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The Making of a Holiday-Indian Arrival Day

 by Dool Hanomansingh

As we celebrate Indian Arrival Day in Trinidad, we must salute the strength and determination of our Indian ancestors to survive amidst hostility and threats. The collusion of the colonial administration and other dark forces to obstruct, diminish and destroy their dharma reinforced in their psyche the value of cultural capital and their obligation to bequeath it to their descendants. We, their descendants, have a moral duty not only to preserve but also to propagate these great traditions, customs and history for future generations.

The development of Indian Arrival Day (May 30) into a public holiday is a victory that must be celebrated every year as we mark this historic event. In 1995 the then Patrick Manning Government could have no longer ignored this historic event. The people were out in their numbers demanding that May 30 be etched in the annals of the history of the republic.

It would be remiss of me if I don’t highlight some of those pioneers. In 1945, the centennial anniversary (1845-1945) of Indian Arrival was marked with a massive procession through the streets of San Fernando. An integral part of the commemoration was the publishing of the Indian Centennial Review, a book profiling the leading 100 Indo-Trinidadian personalities in the country. Some of the distinguished personalities endorsed in that historic document were Murli Kirpalani, Timothy Roodal, George Fitzpatrick, F.E.M, Hosein and Adrian Cola Rienzi among others.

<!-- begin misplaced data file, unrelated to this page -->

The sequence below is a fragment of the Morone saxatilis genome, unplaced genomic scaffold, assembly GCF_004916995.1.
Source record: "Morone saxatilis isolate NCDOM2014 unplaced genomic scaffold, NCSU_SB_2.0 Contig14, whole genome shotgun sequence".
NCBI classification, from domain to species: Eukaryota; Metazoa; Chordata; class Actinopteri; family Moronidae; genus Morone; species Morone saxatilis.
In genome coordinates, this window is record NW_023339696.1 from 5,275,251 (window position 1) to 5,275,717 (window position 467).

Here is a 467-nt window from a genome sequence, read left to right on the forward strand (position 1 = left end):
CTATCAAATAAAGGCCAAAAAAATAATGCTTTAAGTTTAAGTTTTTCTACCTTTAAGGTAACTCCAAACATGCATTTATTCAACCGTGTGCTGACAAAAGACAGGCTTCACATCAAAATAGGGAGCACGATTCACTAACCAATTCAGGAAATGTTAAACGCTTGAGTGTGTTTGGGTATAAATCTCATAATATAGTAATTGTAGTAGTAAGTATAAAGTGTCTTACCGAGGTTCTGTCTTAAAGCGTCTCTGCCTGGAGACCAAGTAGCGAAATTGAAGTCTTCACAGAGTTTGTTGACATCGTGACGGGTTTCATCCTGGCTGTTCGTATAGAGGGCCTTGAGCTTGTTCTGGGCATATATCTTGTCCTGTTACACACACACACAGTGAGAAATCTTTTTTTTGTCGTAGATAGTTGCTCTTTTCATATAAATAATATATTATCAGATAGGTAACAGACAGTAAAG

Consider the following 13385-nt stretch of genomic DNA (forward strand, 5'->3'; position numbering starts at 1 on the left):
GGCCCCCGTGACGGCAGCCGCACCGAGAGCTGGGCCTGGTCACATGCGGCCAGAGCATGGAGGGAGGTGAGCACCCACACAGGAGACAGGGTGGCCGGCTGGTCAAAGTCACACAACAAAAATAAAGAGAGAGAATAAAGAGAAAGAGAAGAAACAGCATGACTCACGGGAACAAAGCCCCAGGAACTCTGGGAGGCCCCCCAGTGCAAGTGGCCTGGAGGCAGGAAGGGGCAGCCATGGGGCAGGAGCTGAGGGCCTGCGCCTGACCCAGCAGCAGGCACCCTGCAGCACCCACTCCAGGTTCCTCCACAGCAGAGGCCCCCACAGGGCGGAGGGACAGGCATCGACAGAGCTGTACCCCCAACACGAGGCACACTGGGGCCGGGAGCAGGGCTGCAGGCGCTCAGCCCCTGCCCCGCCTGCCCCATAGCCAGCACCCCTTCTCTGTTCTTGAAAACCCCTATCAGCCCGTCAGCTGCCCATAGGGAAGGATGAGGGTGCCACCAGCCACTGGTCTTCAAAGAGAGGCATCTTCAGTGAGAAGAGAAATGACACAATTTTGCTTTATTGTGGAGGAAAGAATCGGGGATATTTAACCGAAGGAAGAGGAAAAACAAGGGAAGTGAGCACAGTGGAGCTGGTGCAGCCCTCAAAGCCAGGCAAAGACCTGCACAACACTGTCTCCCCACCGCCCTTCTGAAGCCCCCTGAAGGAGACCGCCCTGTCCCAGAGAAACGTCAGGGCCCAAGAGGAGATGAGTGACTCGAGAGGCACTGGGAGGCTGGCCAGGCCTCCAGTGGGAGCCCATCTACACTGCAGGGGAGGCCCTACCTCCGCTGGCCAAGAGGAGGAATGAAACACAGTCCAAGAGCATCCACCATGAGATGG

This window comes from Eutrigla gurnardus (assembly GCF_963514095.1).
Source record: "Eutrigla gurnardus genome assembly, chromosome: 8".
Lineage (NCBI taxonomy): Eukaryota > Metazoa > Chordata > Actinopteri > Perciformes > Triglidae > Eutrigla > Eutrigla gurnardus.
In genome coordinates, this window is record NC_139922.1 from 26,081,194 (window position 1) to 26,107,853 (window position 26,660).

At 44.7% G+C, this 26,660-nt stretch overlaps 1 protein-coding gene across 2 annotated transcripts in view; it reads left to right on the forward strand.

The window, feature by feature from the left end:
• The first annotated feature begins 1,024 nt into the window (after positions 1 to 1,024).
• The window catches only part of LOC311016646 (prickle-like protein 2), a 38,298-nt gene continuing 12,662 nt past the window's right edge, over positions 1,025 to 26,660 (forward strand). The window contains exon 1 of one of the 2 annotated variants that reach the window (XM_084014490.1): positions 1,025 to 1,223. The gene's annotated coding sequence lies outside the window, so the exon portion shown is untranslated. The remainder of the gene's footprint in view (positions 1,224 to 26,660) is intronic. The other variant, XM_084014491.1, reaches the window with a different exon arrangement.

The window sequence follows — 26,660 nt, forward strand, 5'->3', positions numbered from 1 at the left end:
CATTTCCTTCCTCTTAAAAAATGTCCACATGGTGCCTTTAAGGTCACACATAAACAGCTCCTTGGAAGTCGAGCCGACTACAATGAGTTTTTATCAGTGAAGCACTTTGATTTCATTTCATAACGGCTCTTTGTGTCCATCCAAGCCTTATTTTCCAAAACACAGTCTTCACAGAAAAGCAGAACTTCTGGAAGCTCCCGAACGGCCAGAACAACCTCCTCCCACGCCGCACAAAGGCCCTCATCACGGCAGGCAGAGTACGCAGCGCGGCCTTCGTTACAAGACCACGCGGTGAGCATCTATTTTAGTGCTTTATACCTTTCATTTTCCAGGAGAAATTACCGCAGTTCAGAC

In the 1970s Swami Satchidananda, founder of the Divine Life Society (DLS), held processions annually on the anniversary (May 30) from Enterprise DLS Mandir to the Sivanda Mandir at Carlsen Field, Chase Village. The procession along the Southern Main Road was accompanied with the chanting of kirtan. Then it was called Indian Immigration Day.

Ramdath Jagessar, the Father of Indian Arrival Day, defined May 30th as “the birthday of the Indian community.” He founded the Indian Revival and Reform Association and advanced an ideological challenge through regular pamphlets in which he outlined the contributions of Indians in law, medicine, the arts, farming, business, sports, etc. Through these pamphlets Jagessar affirmed the contributions of the pioneers. He argued that the Indian community was “behaving like an elephant that was unaware of its strength and power.”

The Indian Revival and Reform Association floated an Indian Arrival Day Committee. It comprised of Ramdath Jagessar, Khalique Khan, Rajnie Ramlakhan, Anand Maharaj, Azamudeen “Danny” and Rajiv Siewnarine. This Committee joined hands with the Sanatan Dharma Maha Sabha and converted that ideology into an awakening of Indian consciousness. At the first celebration held at the Lakshmi Girls’ College (1979) and the following year (1980) at Spring Village Hindu School Sham Mohammed, founder of Mastana Bahar, and Idris Hamid, Moderator of the Presbyterian Church, were the feature speakers respectively. Both speakers endorsed the commemoration of this historic event. In his address, Sham Mohammed urged the celebrants to “celebrate without apology.”

At Endeavour Village, Chaguanas, Ramdath Jagessar collaborated with the Endeavour Hindu Youth Organization to commemorate this historic event. The programme comprised of cultural presentations and the recognition of the elders of the community. Profiles of honourees were read and gifts were presented to them. Similar activities were sponsored by the Penal Rock Road Hindu Organization and the Brazil Village (Arima) Hindu Organization. In 1982 the Penal Rock Road Hindu Organisation and the Brazil Village Hindu Youth Organization held two massive street processions in Penal and Sangre Grande respectively. These celebrations were always well attended and provided fertile grounds for the sowing of seeds for social and cultural change.